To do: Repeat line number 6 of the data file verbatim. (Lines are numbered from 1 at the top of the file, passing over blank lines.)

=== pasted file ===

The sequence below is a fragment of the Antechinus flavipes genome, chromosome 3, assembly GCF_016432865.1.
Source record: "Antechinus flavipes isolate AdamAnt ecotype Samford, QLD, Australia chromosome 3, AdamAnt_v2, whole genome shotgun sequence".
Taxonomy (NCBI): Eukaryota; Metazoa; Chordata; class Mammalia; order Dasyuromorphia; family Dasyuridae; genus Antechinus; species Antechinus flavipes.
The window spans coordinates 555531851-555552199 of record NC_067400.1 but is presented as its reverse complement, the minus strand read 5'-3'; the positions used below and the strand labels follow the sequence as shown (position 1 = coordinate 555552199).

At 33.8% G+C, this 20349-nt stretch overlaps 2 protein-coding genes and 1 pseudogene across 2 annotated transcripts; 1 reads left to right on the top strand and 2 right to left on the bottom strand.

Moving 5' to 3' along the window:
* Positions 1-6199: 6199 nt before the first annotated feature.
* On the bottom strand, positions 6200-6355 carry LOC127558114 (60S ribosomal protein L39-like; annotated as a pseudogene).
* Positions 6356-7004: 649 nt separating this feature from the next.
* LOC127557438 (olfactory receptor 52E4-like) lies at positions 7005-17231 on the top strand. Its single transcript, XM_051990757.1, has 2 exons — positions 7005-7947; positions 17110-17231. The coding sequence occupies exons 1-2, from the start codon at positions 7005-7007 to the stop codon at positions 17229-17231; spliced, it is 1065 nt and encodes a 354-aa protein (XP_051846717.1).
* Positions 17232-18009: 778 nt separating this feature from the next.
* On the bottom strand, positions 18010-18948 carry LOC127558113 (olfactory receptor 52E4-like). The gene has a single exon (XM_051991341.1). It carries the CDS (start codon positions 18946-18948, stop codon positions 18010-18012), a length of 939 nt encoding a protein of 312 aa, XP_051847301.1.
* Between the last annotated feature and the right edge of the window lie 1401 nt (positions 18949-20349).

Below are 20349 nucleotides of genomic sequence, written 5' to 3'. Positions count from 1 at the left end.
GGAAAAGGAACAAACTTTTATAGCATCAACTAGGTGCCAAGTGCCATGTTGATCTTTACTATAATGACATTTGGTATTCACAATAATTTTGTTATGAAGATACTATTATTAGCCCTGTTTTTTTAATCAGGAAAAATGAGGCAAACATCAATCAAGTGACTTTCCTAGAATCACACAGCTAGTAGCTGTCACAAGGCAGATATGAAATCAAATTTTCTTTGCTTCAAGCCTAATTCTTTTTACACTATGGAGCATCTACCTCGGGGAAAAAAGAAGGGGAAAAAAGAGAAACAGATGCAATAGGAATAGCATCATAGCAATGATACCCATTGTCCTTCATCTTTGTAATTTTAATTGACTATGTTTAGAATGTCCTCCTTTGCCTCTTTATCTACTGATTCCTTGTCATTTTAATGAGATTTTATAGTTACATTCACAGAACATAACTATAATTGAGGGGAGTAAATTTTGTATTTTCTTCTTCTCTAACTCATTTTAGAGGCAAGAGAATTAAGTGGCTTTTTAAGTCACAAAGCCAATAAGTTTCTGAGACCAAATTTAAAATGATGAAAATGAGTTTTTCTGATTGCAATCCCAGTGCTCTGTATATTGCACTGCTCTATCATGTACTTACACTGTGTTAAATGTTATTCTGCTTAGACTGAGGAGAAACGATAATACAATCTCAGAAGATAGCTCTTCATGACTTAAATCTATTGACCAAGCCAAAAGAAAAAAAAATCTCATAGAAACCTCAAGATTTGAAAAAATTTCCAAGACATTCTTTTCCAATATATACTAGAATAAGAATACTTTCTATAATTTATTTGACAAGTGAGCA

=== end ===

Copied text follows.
Moving 5' to 3' along the window: